Top Ten Git Tips & Tricks

Let's face facts. Git is not fun. Git is not friendly. No. It's just infuriatingly useful, so we're stuck with it. But what if you could make git more friendly? More convenient? Would that make your day a little less stressful? In this article, Julie Kent shows us how we can do this with just a few simple tweaks.

This article complements ‘Understanding How Git Works’. Now that you have an understanding of the plumbing, it's time to level up your skills. Hopefully, these tips and tricks will increase your efficiency and productivity as a developer. It will help you spend more time coding and less time trying to decide whether to git merge or git rebase. Without further ado, let's get into it!

10. Blank commits

Have you ever found yourself making a small tweak to the README so that you can kick-off a build (or some other integration) and try to debug an issue? I used to do this fairly frequently, until I found out about the following command:

git commit --allow empty -m 'it works!'

This allows you to trigger a commit and kick off a workflow without having to make a trivial change to a README or some other file.

9. Make your log pretty!

This one is more fun, and sometimes, adding a bit of color does help our eyes and brain read what's on the screen better.

git log --pretty=online --graph --decorate --all

Here's an example of what you can expect:

example

8. Clean up your local branches

If you're like me, you enjoy keeping things tidy, and this includes your computer. :) I fell in love with the git config setting, which deletes local branches that have been removed from the remote when doing a fetch or pull.

git config --global fetch.prune true

Similarly, you can delete local branches that have been merged into the master by running this code:

git branch --merged master | grep -v "master" | xargs -n 1 git branch -d

7. Rebase oopsie

Using git rebase is an extremely valuable command, but sometimes, you accidentally rebase away a commit and start sweating. Or, maybe that's just me. :) git reflog to the rescue! As long as you've committed your work, it still lives in your local working copy. Using git reflog, you can find the SHA1 that you need something from. Then, run git checkout <SHA1>, copy what you need, and run git checkout HEAD to return to the most recent commit in the branch. Crisis averted!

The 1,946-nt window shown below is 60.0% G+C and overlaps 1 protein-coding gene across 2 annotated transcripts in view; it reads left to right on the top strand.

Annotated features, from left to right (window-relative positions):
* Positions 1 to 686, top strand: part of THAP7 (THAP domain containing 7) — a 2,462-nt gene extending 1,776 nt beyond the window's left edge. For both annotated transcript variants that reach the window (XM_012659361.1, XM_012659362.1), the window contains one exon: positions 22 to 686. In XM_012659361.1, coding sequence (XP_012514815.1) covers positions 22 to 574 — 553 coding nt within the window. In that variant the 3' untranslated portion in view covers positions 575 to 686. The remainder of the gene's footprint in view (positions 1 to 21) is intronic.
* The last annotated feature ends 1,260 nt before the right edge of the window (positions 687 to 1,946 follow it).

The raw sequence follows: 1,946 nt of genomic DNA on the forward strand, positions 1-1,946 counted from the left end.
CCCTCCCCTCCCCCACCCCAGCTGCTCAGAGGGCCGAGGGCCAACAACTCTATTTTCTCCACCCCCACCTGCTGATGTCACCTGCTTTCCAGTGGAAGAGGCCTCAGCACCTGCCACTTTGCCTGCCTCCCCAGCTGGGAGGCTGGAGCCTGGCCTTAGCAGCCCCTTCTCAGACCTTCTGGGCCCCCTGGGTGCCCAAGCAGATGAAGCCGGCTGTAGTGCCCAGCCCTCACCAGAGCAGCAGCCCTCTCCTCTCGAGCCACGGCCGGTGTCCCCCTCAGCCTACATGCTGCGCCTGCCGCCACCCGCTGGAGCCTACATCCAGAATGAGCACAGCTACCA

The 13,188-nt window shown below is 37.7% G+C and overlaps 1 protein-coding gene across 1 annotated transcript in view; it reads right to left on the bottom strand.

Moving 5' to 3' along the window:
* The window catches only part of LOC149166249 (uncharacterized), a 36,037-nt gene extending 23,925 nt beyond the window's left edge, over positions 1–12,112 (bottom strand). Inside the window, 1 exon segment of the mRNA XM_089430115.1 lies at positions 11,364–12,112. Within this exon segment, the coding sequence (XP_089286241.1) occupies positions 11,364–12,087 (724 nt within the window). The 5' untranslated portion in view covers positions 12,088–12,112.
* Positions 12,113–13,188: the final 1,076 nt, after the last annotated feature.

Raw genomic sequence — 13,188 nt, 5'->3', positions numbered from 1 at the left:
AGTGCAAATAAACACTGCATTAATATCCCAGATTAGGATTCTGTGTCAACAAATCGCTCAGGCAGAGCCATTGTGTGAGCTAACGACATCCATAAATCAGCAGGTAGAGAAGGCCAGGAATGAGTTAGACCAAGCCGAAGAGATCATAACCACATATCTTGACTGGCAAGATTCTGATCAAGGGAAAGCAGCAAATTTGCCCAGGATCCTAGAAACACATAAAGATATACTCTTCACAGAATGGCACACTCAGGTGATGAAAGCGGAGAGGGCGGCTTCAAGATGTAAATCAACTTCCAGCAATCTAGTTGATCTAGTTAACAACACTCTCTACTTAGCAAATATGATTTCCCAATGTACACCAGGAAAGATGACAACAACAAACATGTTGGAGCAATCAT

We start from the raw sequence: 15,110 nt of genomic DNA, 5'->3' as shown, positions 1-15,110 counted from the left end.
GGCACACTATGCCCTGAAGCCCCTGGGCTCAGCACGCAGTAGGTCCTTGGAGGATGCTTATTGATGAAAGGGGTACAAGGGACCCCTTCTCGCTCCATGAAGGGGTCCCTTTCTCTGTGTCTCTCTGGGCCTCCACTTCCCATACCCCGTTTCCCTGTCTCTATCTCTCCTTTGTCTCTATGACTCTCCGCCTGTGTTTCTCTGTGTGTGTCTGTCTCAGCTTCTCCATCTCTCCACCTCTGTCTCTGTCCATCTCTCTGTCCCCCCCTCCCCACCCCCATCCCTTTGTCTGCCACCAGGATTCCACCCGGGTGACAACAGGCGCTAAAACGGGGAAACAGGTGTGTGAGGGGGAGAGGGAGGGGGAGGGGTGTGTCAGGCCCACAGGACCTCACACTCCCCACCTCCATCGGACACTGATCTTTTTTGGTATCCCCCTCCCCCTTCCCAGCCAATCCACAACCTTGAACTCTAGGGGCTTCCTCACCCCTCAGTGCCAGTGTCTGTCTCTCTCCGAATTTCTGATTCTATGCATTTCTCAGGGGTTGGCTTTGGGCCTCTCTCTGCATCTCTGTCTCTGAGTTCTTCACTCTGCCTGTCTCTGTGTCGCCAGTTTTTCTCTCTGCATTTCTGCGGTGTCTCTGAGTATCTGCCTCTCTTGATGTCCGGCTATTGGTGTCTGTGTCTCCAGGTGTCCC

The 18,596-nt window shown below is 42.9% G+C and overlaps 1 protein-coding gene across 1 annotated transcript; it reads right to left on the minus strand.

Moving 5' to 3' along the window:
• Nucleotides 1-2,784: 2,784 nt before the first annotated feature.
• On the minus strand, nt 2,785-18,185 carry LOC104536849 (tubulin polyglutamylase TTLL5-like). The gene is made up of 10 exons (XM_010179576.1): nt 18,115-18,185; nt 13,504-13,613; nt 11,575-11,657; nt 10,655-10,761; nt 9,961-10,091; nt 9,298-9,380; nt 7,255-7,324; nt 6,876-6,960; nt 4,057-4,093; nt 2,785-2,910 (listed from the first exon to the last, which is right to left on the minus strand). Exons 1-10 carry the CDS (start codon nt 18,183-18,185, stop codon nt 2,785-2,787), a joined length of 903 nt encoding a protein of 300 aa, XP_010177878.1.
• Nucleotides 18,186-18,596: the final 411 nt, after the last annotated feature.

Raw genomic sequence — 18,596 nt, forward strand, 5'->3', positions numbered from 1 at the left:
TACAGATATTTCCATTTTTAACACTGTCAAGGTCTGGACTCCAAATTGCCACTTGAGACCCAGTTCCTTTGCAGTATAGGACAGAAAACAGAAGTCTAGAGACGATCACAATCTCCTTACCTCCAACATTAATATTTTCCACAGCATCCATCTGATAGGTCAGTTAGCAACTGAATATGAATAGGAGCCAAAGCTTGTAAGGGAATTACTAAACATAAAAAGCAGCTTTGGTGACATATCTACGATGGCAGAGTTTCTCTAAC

6. No more blaming!

There's a bug, and you can't figure it out. Sometimes, you want/need to reach out to the person who wrote the code that does not appear to be working. You run git blame, which will show each line's last commit change and who changed it. Cooooool, but ugh, running git blame just doesn't feel very nice. Good news! You can change the alias using this command:

git config --global alias.investigate blame (You can change investigate to whatever word you'd like)

5. Advanced git add

Sometimes, I get carried away to the point that I realize I have way more changes in a file than make sense to commit together. I recently learned that you can use git add -p to selectively organize your commits. Here is an example:

exampleadd

4. Speaking of that p flag

It can also be used with git stash when you don't want to stash all files or the entirety of one file with changes. When running git stash -p, you will see a similar interactive screen as git add -p

3. Automate git bisect

This is more of an advanced tip. If you haven't heard of git bisect yet, I recommend reading this blog post. After reading the blog post, you’ll know that using git bisect can require a lot of commands, which can limit its usefulness. Because of this complexity, you might be compelled to write a script that can automate some of this process. You can then use this nifty command to run your script.

git bisect run my_script arguments

You can include a number of arguments. Read more about git bisect and how to use the run command here.

2. Have some fun

Make use of emojis by bookmarking this cheatsheet.

1. Need help?

I'm always amazed by how quickly I forget about the built-in help tools within a number of applications and CLI's. I'll be trying an endless number of Stack Overflow answers to solve my problem, and finally, I'll remember

git help

You essentially have all of the Git documentation at your fingertips! If you're completely new to Git or just want a nice refresher, you can even run

git help tutorial

which will run you through the basics.

Finally, if you want to get documentation for a specific command, you can run, for example, man git-log if you want to know more about the git log command.

Wrapping Up

Well, there you have it! I hope that you've at least come across something new that you didn't know before or refreshed your memory about a command you might have forgotten about. Git is an amazingly powerful tool, and we should make the most of it!

author photo

Julie Kent

Julie is an engineer at Stitch Fix. In her free time, she likes reading, cooking, and walking her dog.


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